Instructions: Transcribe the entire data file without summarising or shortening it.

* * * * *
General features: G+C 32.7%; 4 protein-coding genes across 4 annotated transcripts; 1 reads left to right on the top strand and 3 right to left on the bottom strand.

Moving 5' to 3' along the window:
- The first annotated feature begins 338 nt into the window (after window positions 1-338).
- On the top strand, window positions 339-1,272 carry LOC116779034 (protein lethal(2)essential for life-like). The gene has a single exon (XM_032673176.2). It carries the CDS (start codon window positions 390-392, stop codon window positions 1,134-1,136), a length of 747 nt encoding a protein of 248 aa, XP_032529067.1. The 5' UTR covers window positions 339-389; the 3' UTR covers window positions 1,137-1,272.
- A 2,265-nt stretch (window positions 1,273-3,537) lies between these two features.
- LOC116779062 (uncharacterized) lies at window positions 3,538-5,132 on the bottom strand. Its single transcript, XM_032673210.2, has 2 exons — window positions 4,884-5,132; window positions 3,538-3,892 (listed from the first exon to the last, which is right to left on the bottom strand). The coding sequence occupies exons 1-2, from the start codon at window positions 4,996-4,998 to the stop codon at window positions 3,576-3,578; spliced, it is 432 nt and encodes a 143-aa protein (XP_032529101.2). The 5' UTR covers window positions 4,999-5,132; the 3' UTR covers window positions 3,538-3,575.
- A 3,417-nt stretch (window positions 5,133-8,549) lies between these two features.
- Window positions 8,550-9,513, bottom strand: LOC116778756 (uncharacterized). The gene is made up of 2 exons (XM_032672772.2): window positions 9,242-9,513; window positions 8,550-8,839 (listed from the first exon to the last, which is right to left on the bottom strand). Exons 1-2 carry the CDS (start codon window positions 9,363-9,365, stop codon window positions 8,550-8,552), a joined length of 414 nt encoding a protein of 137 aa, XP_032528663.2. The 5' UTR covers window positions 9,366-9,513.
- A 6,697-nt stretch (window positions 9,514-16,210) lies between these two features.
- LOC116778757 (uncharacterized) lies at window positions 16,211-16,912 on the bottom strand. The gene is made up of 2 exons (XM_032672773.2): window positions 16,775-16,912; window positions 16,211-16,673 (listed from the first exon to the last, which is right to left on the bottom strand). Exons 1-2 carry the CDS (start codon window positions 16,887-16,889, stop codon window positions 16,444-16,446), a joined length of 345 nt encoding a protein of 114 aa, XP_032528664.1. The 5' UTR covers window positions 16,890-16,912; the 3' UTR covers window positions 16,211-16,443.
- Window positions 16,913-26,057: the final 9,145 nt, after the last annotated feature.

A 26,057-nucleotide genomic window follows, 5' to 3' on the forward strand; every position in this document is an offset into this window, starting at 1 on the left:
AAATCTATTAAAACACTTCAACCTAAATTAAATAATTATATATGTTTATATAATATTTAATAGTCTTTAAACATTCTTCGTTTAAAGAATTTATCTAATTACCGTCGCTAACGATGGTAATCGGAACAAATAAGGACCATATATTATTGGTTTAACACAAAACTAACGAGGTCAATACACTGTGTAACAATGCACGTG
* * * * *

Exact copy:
General features: G+C 32.7%; 4 protein-coding genes across 4 annotated transcripts; 1 reads left to right on the top strand and 3 right to left on the bottom strand.

Moving 5' to 3' along the window:
- The first annotated feature begins 338 nt into the window (after window positions 1-338).
- On the top strand, window positions 339-1,272 carry LOC116779034 (protein lethal(2)essential for life-like). The gene has a single exon (XM_032673176.2). It carries the CDS (start codon window positions 390-392, stop codon window positions 1,134-1,136), a length of 747 nt encoding a protein of 248 aa, XP_032529067.1. The 5' UTR covers window positions 339-389; the 3' UTR covers window positions 1,137-1,272.
- A 2,265-nt stretch (window positions 1,273-3,537) lies between these two features.
- LOC116779062 (uncharacterized) lies at window positions 3,538-5,132 on the bottom strand. Its single transcript, XM_032673210.2, has 2 exons — window positions 4,884-5,132; window positions 3,538-3,892 (listed from the first exon to the last, which is right to left on the bottom strand). The coding sequence occupies exons 1-2, from the start codon at window positions 4,996-4,998 to the stop codon at window positions 3,576-3,578; spliced, it is 432 nt and encodes a 143-aa protein (XP_032529101.2). The 5' UTR covers window positions 4,999-5,132; the 3' UTR covers window positions 3,538-3,575.
- A 3,417-nt stretch (window positions 5,133-8,549) lies between these two features.
- Window positions 8,550-9,513, bottom strand: LOC116778756 (uncharacterized). The gene is made up of 2 exons (XM_032672772.2): window positions 9,242-9,513; window positions 8,550-8,839 (listed from the first exon to the last, which is right to left on the bottom strand). Exons 1-2 carry the CDS (start codon window positions 9,363-9,365, stop codon window positions 8,550-8,552), a joined length of 414 nt encoding a protein of 137 aa, XP_032528663.2. The 5' UTR covers window positions 9,366-9,513.
- A 6,697-nt stretch (window positions 9,514-16,210) lies between these two features.
- LOC116778757 (uncharacterized) lies at window positions 16,211-16,912 on the bottom strand. The gene is made up of 2 exons (XM_032672773.2): window positions 16,775-16,912; window positions 16,211-16,673 (listed from the first exon to the last, which is right to left on the bottom strand). Exons 1-2 carry the CDS (start codon window positions 16,887-16,889, stop codon window positions 16,444-16,446), a joined length of 345 nt encoding a protein of 114 aa, XP_032528664.1. The 5' UTR covers window positions 16,890-16,912; the 3' UTR covers window positions 16,211-16,443.
- Window positions 16,913-26,057: the final 9,145 nt, after the last annotated feature.

A 26,057-nucleotide genomic window follows, 5' to 3' on the forward strand; every position in this document is an offset into this window, starting at 1 on the left:
AAATCTATTAAAACACTTCAACCTAAATTAAATAATTATATATGTTTATATAATATTTAATAGTCTTTAAACATTCTTCGTTTAAAGAATTTATCTAATTACCGTCGCTAACGATGGTAATCGGAACAAATAAGGACCATATATTATTGGTTTAACACAAAACTAACGAGGTCAATACACTGTGTAACAATGCACGTG